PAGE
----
After a grueling overnight bus ride on the Open Ticket, we arrived at Hoi An at the crack of dawn in front of a three star hotel. A brief hotel search revealed that we weren’t going to get anything cheaper without walking a lot, so we decided to treat ourselves to a $12 room that had AC, a TV, two huge beds, free wifi and Internet, a fridge, balcony and use of the giant pool. The only catch was it was only open for one night, so after a nap we spent four hours wandering the city searching out something better.
I can’t even count how many hotel owners looked us up and down before deciding that they were full or before quoting a price that was far more than the one printed on their wall. Racism at its finest. When we finally got back, having spent half the day searching and settling for a crappy room down the street, the receptionist informed us that another room had opened up for the same price. I guess the rooms usually start at $25, but because the view is of either someone’s backyard or a brick wall, they keep what they deem to be the sub par rooms available for renting out to backpackers at a huge discount. Anyway, we took it gladly and enjoyed three nights in the lap of luxury. Gotta treat yourself sometimes while traveling :)
Hoi An is most famous for its tailor shops that can replicate any piece of clothing (designer or not) and fit it to your body for dirt cheap prices. So, our second day in town started by spending three hours looking through thick catalogs of all sorts of clothes before settling on a three piece suit and shirt for me and a dress for Carrie that would be ready later that day. At the first fitting, however, the clothes were so tight and wrongly tailored that Carrie could not get her dress down all the way and my suit pants looked like I was wearing spandex.
Without taking any measurements, the woman ensured us that she has been a tailor for 30 years and knew how to fix the clothes. Shocker, it took two more visits and another whole day to actually get it to where we could say, “ok, close enough.” Meanwhile, we had another tailor making us winter jackets. Mine came out perfectly, but Carrie had a bit more trouble; she eventually had to ride on the back of a moto to meet the tailor for a personal fitting to ensure no more alterations were needed.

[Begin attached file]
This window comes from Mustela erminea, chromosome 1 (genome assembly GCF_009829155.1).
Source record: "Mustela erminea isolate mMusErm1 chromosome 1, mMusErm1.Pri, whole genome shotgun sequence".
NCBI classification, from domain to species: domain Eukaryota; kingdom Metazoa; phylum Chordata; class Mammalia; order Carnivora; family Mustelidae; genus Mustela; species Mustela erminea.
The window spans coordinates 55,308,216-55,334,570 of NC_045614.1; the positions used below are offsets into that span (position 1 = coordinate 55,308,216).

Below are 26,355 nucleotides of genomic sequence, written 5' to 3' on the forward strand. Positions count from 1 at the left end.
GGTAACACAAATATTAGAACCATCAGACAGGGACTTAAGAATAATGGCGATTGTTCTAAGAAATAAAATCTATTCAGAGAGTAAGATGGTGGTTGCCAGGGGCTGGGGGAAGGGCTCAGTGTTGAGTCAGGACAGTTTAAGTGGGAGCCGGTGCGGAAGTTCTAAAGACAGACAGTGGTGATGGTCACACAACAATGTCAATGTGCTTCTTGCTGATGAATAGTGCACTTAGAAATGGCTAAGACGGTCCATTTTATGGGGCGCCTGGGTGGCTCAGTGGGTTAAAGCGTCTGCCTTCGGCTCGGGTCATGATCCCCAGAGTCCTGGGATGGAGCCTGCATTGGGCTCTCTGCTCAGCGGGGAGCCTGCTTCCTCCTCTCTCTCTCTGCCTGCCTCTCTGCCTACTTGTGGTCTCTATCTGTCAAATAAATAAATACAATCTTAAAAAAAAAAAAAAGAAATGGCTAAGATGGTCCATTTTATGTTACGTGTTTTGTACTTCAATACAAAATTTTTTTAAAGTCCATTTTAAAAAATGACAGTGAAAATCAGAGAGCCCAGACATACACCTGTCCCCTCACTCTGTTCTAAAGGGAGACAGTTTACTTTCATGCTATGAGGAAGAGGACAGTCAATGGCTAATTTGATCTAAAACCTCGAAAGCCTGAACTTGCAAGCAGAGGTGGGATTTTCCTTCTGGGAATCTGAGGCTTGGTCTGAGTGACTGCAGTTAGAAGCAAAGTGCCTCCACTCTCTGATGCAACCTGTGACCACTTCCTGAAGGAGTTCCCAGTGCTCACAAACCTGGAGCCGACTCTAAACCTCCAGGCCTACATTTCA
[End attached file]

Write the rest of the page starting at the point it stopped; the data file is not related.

While not looking for hotels or trying on clothes, we spent hours bike riding the streets and visiting a series of beautiful old houses, temples, pagodas and bridges as well as taking in a brief performance of local dance and music. Another day we boarded a tour bus for a day trip to the My Son ruins. Though they paled in comparison to Angkor, they were still pretty well conserved…especially considering the US Army bombed the area heavily during the Vietnam War.
The tour also included a boat ride back that offered the chance to see dozens of local fishermen at work, ferries shuttling people around and the small circle boats that Vietnam is famous for. And, of course, no tour would be complete without 30 minutes to walk around a carpentry village to buy some handicrafts. It’s like, can’t I just have the tour without that stop?
Hoi An Traditional dance with an actor in makeup and fake beard at the Heritage Center
Fan dance at the Heritage Center in Hoi An